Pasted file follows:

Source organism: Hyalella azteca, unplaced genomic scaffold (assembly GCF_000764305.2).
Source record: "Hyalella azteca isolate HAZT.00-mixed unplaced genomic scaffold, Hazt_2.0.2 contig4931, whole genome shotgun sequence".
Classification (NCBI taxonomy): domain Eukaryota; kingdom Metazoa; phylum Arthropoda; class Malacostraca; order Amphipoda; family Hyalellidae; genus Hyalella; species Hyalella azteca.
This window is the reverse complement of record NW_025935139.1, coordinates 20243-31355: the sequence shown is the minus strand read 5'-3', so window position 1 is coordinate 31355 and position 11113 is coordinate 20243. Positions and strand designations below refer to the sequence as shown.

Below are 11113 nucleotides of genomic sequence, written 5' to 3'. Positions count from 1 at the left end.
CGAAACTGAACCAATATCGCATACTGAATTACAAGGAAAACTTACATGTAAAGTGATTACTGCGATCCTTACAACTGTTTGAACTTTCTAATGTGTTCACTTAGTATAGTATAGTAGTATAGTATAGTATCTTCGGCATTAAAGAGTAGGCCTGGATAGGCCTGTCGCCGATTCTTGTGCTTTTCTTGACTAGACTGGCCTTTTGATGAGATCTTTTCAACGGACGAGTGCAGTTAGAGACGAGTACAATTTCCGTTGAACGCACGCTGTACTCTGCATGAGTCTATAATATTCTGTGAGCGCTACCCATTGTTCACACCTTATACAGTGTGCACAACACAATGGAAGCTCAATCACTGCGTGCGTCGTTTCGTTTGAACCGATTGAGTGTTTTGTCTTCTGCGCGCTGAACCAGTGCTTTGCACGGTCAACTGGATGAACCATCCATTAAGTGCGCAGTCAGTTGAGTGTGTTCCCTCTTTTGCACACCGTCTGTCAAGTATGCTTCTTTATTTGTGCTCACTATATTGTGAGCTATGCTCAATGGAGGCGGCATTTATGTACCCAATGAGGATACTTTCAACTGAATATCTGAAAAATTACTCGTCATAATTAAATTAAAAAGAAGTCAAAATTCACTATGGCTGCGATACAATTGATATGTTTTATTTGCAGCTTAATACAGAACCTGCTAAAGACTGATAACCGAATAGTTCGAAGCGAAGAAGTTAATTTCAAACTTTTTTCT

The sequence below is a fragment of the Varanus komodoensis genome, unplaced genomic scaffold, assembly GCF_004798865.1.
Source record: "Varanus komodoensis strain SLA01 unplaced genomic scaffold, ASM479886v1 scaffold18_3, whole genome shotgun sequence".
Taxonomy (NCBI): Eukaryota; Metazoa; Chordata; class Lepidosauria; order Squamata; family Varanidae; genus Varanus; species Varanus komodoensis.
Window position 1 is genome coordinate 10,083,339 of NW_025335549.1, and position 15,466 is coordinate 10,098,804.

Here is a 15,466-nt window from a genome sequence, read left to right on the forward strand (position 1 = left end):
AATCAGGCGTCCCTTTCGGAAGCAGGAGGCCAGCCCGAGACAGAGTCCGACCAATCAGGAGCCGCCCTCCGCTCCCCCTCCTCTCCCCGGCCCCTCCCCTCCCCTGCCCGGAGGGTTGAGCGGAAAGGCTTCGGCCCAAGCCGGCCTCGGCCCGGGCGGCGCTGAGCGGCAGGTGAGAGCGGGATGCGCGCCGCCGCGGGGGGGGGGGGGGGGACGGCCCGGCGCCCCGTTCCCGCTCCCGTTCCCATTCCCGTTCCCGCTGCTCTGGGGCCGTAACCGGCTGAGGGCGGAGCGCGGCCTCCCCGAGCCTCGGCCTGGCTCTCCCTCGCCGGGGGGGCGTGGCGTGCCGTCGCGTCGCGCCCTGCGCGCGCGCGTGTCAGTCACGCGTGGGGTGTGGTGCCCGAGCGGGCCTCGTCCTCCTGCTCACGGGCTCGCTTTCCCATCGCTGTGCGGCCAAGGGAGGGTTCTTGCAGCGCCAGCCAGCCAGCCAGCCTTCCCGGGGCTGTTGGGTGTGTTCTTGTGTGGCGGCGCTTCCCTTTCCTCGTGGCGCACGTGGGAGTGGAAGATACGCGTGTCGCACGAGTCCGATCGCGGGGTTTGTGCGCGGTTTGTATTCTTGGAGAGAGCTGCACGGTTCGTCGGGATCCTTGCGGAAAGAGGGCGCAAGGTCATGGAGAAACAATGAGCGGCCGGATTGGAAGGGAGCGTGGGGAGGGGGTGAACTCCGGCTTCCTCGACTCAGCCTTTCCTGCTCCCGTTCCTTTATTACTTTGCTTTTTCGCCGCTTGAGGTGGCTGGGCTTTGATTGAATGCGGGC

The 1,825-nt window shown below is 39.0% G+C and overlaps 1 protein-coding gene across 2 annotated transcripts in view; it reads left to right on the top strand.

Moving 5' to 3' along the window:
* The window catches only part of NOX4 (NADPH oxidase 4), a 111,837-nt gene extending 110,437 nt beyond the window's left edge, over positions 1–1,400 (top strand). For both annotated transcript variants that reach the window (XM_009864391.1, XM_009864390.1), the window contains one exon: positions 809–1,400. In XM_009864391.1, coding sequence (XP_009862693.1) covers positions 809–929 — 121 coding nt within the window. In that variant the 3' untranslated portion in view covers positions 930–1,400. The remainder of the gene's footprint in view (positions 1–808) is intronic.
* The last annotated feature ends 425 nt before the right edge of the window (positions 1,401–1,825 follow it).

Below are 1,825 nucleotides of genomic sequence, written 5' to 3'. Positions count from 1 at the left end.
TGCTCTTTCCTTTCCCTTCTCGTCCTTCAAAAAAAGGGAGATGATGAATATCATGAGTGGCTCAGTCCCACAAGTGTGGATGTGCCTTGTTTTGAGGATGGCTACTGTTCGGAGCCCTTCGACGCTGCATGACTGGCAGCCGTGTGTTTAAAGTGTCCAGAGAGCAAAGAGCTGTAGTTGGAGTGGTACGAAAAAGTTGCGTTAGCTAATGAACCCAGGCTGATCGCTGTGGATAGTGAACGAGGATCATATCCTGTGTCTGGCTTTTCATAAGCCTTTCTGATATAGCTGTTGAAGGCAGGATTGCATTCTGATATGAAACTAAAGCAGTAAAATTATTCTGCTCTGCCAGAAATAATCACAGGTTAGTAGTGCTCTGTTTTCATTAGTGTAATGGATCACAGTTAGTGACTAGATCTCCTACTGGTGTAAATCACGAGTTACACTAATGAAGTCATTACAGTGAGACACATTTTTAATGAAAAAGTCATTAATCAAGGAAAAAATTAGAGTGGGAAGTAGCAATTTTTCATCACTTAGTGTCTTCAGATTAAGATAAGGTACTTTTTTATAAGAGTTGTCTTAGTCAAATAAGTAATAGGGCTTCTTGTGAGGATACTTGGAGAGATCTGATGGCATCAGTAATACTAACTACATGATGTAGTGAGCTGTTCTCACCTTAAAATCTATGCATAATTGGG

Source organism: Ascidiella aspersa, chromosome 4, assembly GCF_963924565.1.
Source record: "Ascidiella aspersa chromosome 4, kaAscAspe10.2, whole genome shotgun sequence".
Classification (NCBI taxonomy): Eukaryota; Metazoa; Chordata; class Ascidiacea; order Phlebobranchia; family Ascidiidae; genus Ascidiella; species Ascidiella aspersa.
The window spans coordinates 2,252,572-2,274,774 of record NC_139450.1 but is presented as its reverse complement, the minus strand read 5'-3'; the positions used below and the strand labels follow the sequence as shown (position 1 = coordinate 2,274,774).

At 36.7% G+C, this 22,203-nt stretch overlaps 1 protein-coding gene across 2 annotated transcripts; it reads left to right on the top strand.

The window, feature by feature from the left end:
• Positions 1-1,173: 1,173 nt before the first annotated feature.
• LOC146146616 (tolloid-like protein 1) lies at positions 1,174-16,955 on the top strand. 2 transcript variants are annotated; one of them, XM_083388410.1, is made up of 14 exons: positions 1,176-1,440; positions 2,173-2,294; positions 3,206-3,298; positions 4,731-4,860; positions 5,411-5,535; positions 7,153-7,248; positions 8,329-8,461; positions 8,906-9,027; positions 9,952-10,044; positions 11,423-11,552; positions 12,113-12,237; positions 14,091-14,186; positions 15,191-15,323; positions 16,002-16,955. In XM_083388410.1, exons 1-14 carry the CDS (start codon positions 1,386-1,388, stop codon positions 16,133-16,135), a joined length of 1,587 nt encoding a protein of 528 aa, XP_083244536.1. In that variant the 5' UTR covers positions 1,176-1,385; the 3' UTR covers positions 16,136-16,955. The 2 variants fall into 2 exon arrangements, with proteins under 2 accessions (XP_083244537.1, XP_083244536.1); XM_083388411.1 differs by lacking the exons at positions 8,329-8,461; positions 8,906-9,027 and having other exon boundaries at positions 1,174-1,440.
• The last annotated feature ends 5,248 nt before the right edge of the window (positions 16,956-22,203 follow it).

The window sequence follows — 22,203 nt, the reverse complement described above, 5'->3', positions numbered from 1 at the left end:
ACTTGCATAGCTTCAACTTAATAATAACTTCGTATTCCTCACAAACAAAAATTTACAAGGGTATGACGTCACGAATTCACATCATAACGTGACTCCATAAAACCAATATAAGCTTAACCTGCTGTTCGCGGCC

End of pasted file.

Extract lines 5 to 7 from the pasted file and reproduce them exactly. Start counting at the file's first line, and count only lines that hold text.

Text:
Below are 11113 nucleotides of genomic sequence, written 5' to 3'. Positions count from 1 at the left end.
CGAAACTGAACCAATATCGCATACTGAATTACAAGGAAAACTTACATGTAAAGTGATTACTGCGATCCTTACAACTGTTTGAACTTTCTAATGTGTTCACTTAGTATAGTATAGTAGTATAGTATAGTATCTTCGGCATTAAAGAGTAGGCCTGGATAGGCCTGTCGCCGATTCTTGTGCTTTTCTTGACTAGACTGGCCTTTTGATGAGATCTTTTCAACGGACGAGTGCAGTTAGAGACGAGTACAATTTCCGTTGAACGCACGCTGTACTCTGCATGAGTCTATAATATTCTGTGAGCGCTACCCATTGTTCACACCTTATACAGTGTGCACAACACAATGGAAGCTCAATCACTGCGTGCGTCGTTTCGTTTGAACCGATTGAGTGTTTTGTCTTCTGCGCGCTGAACCAGTGCTTTGCACGGTCAACTGGATGAACCATCCATTAAGTGCGCAGTCAGTTGAGTGTGTTCCCTCTTTTGCACACCGTCTGTCAAGTATGCTTCTTTATTTGTGCTCACTATATTGTGAGCTATGCTCAATGGAGGCGGCATTTATGTACCCAATGAGGATACTTTCAACTGAATATCTGAAAAATTACTCGTCATAATTAAATTAAAAAGAAGTCAAAATTCACTATGGCTGCGATACAATTGATATGTTTTATTTGCAGCTTAATACAGAACCTGCTAAAGACTGATAACCGAATAGTTCGAAGCGAAGAAGTTAATTTCAAACTTTTTTCT

The sequence below is a fragment of the Varanus komodoensis genome, unplaced genomic scaffold, assembly GCF_004798865.1.